0 4,17 * * sun,mon /scripts/script.sh
11. Schedule a cron to execute on every 30 Seconds.

To schedule a task to execute on every 30 seconds is not possible by time parameters, But it can be done by schedule same cron twice like below.

* * * * * /scripts/script.sh
* * * * *  sleep 30; /scripts/script.sh
12. Schedule a multiple tasks in single cron.

To configure multiple tasks with single cron, Can be done by separating tasks by the semicolon ( ; ).

* * * * * /scripts/script.sh; /scripts/scrit2.sh
13. Schedule tasks to execute on yearly ( @yearly ).

@yearly timestamp is similar to “0 0 1 1 *”. It will execute task on the first minute of every year, It may useful to send new year greetings

@yearly /scripts/script.sh
14. Schedule tasks to execute on monthly ( @monthly ).

@monthly timestamp is similar to “0 0 1 * *”. It will execute a task in the first minute of the month. It may useful to do monthly tasks like paying the bills and invoicing to customers.

@monthly /scripts/script.sh
15. Schedule tasks to execute on Weekly ( @weekly ).

@weekly timestamp is similar to “0 0 1 * mon”. It will execute a task in the first minute of the week. It may useful to do weekly tasks like the cleanup of system etc.

@weekly /bin/script.sh
16. Schedule tasks to execute on daily ( @daily ).

@daily timestamp is similar to “0 0 * * *”. It will execute a task in the first minute of every day, It may useful to do daily tasks.

@daily /scripts/script.sh
17. Schedule tasks to execute on hourly ( @hourly ).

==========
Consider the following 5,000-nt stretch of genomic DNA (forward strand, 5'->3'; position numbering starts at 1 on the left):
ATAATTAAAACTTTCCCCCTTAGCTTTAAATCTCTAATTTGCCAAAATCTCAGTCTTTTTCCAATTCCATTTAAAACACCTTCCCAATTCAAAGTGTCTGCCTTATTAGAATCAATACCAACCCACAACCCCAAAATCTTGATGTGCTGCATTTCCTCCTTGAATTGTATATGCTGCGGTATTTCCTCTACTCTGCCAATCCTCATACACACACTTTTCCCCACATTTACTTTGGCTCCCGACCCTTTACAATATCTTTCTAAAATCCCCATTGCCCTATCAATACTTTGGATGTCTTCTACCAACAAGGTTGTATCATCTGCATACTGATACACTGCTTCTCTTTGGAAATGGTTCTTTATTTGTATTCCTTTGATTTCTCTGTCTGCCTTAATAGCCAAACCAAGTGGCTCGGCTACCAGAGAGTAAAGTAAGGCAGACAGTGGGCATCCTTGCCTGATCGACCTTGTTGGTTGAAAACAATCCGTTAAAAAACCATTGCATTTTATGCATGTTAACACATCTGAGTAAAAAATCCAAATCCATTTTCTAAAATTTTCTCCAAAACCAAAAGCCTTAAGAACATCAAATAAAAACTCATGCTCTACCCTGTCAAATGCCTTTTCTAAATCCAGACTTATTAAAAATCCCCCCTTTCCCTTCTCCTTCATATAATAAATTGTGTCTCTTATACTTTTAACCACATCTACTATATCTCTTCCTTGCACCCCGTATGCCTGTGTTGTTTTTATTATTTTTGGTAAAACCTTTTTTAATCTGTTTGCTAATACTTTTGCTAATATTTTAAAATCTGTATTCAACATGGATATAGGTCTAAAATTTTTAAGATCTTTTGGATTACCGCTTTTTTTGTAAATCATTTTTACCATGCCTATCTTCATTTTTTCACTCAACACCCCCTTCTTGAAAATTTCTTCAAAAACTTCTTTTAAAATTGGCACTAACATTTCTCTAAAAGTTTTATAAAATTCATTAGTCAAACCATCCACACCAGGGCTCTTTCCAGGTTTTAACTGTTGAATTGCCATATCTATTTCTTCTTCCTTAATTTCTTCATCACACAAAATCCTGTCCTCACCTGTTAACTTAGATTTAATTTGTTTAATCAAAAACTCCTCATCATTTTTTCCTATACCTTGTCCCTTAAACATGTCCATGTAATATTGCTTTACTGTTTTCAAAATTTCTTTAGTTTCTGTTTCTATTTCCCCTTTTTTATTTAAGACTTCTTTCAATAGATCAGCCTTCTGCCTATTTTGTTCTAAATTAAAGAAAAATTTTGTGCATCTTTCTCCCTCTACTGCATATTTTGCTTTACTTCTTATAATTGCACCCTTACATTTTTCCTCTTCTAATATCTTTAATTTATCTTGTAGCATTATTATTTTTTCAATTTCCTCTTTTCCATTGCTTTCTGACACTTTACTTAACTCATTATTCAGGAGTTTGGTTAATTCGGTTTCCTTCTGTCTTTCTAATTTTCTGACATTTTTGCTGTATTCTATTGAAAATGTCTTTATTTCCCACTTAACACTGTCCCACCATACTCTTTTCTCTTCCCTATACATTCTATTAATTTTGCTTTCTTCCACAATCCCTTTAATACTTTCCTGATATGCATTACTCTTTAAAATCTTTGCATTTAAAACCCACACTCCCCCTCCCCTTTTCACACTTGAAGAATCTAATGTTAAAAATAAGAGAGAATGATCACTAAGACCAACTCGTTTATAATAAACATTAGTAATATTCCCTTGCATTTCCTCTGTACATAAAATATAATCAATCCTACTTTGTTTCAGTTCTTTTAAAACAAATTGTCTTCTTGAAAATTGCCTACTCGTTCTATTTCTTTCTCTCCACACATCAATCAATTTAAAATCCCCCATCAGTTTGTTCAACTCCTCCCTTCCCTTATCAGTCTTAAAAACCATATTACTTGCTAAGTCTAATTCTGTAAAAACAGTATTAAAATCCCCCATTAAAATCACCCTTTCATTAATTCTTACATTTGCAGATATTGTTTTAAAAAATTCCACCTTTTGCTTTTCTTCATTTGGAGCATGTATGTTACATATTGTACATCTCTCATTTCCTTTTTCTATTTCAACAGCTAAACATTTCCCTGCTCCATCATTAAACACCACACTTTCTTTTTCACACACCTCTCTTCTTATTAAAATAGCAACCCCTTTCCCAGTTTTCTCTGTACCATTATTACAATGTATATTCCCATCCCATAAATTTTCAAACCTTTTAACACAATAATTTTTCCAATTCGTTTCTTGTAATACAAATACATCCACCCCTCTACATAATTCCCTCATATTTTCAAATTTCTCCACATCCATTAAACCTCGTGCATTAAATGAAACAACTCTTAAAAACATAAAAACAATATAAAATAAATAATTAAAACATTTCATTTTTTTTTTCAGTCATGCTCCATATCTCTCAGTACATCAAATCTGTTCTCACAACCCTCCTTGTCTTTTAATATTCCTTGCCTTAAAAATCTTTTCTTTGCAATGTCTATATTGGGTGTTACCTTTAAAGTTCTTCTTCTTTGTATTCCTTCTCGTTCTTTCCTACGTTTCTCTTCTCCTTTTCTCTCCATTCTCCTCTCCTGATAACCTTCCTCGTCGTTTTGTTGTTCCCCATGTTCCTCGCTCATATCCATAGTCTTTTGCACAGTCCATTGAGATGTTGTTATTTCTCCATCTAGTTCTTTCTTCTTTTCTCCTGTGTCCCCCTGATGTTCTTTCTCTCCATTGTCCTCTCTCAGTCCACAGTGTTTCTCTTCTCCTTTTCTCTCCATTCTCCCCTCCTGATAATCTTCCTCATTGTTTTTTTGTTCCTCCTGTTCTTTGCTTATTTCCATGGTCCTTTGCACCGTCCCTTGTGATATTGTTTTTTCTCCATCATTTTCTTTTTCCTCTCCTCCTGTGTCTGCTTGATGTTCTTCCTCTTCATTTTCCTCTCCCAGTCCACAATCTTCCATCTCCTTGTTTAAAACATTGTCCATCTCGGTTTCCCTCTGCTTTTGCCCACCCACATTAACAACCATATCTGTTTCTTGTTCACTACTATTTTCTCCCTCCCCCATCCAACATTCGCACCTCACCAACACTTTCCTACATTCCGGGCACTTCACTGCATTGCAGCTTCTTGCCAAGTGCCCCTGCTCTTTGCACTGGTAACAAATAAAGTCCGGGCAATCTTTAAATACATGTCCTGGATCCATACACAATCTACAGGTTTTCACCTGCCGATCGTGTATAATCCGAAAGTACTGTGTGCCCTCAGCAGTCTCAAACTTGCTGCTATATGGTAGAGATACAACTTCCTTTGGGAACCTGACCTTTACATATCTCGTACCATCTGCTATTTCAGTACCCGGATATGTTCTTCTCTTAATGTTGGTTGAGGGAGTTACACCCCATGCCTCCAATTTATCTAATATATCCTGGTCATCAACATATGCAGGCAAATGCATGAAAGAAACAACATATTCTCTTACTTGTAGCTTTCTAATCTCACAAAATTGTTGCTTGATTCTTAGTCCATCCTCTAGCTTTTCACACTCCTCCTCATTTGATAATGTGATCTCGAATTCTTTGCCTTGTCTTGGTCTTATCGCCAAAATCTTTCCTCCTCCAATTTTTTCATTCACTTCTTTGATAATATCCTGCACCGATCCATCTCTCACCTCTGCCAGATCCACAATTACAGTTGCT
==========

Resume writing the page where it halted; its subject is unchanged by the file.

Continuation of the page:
@hourly timestamp is similar to “0 * * * *”. It will execute a task in the first minute of every hour, It may useful to do hourly tasks.

@hourly /scripts/script.sh
18. Schedule tasks to execute on system reboot ( @reboot ).

@reboot is useful for those tasks which you want to run on your system startup. It will be same as system startup scripts. It is useful for starting tasks in the background automatically.

@reboot /scripts/script.sh
19. Redirect Cron Results to specified email account.

By default, cron sends details to the current user where cron is scheduled. If you want to redirect it to your other account, can be done by setup MAIL variable like below

# crontab -l
MAIL=bob
0 2 * * * /script/backup.sh
20. Taking backup of all crons to plain text file.

I recommend keeping a backup of all jobs entry in a file. This will help you to recover crons in case of accidental deletion.

Check current scheduled cron:

# crontab -l
MAIL=rahul
0 2 * * * /script/backup.sh

Backup cron to text file:

# crontab -l > cron-backup.txt
# cat cron-backup.txt
MAIL=rahul
0 2 * * * /script/backup.sh

Removing current scheduled cron:

# crontab -r
# crontab -l
no crontab for root

Restore crons from text file:

# crontab cron-backup.txt
# crontab -l
MAIL=rahul
0 2 * * * /script/backup.sh

Thanks for reading this article, I hope it will help you to understand Crontab in Linux.

Crontab entries

The following are examples of entries which could be included in a crontab.

Run the shell script /home/sisrv/backup.sh on January 2 at 6:15 A.M:

15 6 2 1 * /home/sisrv/backup.sh

Days and months can be listed by name (Monday) or abbreviation (Jan). Zeroes at the beginning of a number are valid, which can help you make multiple entries line up visually.

For instance, the next example runs the same script as above, at 12:01 AM, every Monday in January:

01 00 * Jan Monday /home/sisrv/backup.sh

Run /home/sisrv/hourly-archive.sh every hour, on the hour, from 9 A.M. (09:00) through 6 P.M. (18:00), every day:

00 09-18 * * * /home/sisrv/hourly-archive.sh

Run /home/sisrv/script.sh every Monday, at 9 A.M. and 6 P.M:

0 9,18 * * Mon /home/sisrv/script.sh

Run /usr/local/bin/backup at 10:30 P.M., every weekday:

30 22 * * Mon,Tue,Wed,Thu,Fri /usr/local/bin/backup